R’ Hershel Schachter whom I admire greatly, is in a bit of hot water. The Forward published an article that is misleading and inflammatory about R’ Schachter.
The lede is particularly egregious: “A top rabbinic dean of Yeshiva University has warned rabbis about the dangers of reporting child sex abuse allegations to the police because it could result in a Jew being jailed with a black inmate, or as he put it, “a schvartze,” who might want to kill him.”
Sounds pretty bad, huh? Well once you actually read the article you see that it’s not quite so simple.
Let’s go in reverse order. R’ Schachter is not a racist. This is a certainty. He doesn’t have a negative bone in his body. He is one of the nicest, sweetest people I have ever met. He also speaks in yiddish a lot. When he says the “S” word, he does not mean it in a negative sense. He means it as the yiddish word for black person. There may be a little of this here as well. Sure, it sounds bad when he adds “who wants to kill him” but in all likelihood he was simply using an example, a poor example, of someone who would be in harm’s way if they went to jail. (Edit: It’s pretty clear he was referring to the Nation of Islam as a potentially dangerous cell mate.) More on that later.
A for the abuse and the reporting of abuse, the Forward totally hides the ball. For all his genius and piety, R’ Schachter is a genuinely committed halachic Jew. He does everything in accordance with halacha and his approach is to show how halacha would handle any potential situation.
R’ Schachter is among the most liberal halachic authorities when it comes to reporting abuse or any other crime to the secular authorities. I was in the room when I heard him say that there is no prohibition of mesira today. (For more on mesira see this: Mesira in Halacha.) This is a huge statement. One that the Forward should be championing. The primary obstacle to reporting abuse has classically been a misguided reliance on mesira. R’ Schachter says there is no mesira. That’s huge. Pop the champagne.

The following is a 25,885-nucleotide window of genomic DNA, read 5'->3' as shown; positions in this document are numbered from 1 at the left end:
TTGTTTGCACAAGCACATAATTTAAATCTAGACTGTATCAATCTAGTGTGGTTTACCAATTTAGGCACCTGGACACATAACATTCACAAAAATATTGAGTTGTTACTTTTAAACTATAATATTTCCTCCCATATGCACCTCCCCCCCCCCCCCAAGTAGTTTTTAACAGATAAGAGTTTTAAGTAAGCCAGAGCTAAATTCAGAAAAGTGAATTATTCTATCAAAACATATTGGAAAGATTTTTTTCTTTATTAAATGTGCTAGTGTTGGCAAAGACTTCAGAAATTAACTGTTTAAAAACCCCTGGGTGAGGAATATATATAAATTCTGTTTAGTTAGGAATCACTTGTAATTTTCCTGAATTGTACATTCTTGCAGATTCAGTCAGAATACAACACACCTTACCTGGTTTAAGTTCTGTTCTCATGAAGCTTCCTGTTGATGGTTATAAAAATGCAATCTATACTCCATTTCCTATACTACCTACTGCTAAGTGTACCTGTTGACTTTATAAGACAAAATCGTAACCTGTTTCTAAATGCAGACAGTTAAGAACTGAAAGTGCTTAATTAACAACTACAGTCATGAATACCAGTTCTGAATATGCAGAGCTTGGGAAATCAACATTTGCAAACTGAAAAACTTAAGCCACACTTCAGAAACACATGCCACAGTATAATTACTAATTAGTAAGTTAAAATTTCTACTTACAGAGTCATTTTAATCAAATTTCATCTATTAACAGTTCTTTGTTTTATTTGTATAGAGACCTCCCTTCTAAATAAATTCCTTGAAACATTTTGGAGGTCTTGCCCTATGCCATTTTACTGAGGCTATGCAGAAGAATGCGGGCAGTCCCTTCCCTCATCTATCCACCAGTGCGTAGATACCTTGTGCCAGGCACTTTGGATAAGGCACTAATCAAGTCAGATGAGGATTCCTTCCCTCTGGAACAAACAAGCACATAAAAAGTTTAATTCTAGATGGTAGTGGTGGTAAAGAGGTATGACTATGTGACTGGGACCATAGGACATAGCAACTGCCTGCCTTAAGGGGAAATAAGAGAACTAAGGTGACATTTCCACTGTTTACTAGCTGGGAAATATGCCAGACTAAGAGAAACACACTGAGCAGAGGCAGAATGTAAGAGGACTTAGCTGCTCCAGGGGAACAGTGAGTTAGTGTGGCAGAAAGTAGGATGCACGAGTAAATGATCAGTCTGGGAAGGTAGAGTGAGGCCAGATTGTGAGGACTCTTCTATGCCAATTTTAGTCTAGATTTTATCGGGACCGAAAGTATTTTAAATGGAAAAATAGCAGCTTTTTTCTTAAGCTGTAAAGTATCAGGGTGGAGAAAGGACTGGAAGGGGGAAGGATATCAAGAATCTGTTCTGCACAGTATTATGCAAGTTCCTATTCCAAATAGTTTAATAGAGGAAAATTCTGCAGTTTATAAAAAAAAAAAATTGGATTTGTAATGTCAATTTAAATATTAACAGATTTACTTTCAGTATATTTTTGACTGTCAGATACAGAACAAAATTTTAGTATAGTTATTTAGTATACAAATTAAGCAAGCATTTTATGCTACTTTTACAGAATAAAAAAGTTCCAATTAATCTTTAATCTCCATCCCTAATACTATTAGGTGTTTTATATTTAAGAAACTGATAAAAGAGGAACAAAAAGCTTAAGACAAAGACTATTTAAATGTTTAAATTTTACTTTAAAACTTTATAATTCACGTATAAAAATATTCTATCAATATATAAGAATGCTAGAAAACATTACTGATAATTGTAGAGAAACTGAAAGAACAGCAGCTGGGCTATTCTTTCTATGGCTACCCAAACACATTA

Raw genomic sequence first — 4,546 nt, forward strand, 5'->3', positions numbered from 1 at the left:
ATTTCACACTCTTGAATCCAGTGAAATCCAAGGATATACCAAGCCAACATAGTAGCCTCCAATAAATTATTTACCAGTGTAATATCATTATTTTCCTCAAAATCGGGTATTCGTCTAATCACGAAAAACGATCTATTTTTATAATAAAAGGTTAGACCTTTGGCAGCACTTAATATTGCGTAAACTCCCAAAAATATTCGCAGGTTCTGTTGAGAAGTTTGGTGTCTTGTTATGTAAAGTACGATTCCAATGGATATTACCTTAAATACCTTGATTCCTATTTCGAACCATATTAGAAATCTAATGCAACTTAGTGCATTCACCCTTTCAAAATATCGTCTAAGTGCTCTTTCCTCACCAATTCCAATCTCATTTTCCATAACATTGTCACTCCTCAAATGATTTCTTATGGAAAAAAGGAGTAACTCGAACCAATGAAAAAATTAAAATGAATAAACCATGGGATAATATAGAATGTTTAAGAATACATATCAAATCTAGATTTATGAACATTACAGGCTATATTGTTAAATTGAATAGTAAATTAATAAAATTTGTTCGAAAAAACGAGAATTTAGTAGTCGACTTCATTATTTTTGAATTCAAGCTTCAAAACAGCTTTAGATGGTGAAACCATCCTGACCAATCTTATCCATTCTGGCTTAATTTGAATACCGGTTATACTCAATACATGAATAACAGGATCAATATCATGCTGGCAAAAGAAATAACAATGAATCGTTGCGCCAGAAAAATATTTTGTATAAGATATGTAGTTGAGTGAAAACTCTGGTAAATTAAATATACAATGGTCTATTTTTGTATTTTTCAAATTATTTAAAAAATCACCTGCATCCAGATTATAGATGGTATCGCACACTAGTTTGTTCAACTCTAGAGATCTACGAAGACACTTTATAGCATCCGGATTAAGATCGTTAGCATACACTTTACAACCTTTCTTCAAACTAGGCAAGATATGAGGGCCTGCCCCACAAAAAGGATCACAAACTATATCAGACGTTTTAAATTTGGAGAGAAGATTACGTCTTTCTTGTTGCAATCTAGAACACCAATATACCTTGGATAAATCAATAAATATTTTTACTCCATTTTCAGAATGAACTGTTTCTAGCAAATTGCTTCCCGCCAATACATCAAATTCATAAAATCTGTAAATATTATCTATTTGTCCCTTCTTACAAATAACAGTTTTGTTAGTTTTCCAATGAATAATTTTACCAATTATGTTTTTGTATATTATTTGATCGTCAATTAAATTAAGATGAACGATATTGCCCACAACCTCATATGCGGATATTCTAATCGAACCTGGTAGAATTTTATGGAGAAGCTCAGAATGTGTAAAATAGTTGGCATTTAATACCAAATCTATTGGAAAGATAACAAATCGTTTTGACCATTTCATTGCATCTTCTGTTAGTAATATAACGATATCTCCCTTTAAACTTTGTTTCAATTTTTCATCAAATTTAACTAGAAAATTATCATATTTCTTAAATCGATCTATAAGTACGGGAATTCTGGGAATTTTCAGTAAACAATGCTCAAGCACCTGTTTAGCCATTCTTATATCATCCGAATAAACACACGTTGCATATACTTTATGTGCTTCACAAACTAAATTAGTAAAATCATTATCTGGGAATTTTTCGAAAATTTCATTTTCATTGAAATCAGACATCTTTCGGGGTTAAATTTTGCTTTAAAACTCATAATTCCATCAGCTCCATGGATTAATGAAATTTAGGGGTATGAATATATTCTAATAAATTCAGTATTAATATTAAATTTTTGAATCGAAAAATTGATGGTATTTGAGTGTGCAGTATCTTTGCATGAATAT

However, in R’ Schachter’s opinion, one can’t go to the authorities unless one has something to report. Unless a victim can state facts with a fair amount of certainty, there is nothing to report. So if a victim comes forward and says “So and so abused me,” and there is reason to believe the victim, I am under the impression that R’ Schachter holds that one is obligated to go to the authorities.
But the Forward doesn’t learn in a yeshiva. So the Forward doesn’t know that most of what we focus on in yeshiva are the non-obvious cases, the close calls, the cases that cut two ways or more. So R’ Schachter spends considerable time on the borderline cases. He explains that when the veracity or factual basis of the claim is unclear you need to bring in professionals to assess the situation. That’s also the right idea! But it’s only in a small number of cases. Most cases are more clear cut. But in our Talmudic fashion, these abnormal cases become the focus of the discussion.
R’ Schachter sprinkles in an anecdote too. In the anecdote he is harsh to a possible victim. He advises the victim to go to a professional because he doesn’t have enough information to go to the authorities. The victim does not go. R’ Schachter says that the victim is playing with fire. This is because more than anyone else, R’ Schachter understands the gravity of allowing an abuser to run free.
So it is easy for the uninitiated to focus on this part of the conversation. The non-automatic cases. But that is a mistake. The primary points were already established: No mesira, if a victim comes forward go to the authorities. Sure, there are grey area cases and in those cases, one should try to figure out how to proceed using the best available professionals. This is absolutely correct.
R’ Schachter also wants to show the gravity of a false accusation simply to show that halacha is concerned for everyone. The victim, the abuser, the falsely accused. All of them can be dealt with in the framework of halacha. Going to the authorities is very serious business. Halachically, we take responsibilty for what happens after we report abuse. We need to be careful and if we are careful, we must go to the authorities.
In my opinion, R’ Schachter is one of our greatest authorities on this issue should be praised by the Forward, not maligned.
If you can’t see the difference between R’ Schachter’s situation and R’ Manis Friedman’s and you need help, I am happy to assist you. But they have nothing to do with each other. Don’t even try to compare them.
Link: go find it yourself on the Forward’s website
Link to a discussion on Facebook about this post: Facebook.com
UPDATE: READ THIS –> The Forward Was Wrong, But So Was R’ Hershel Schachter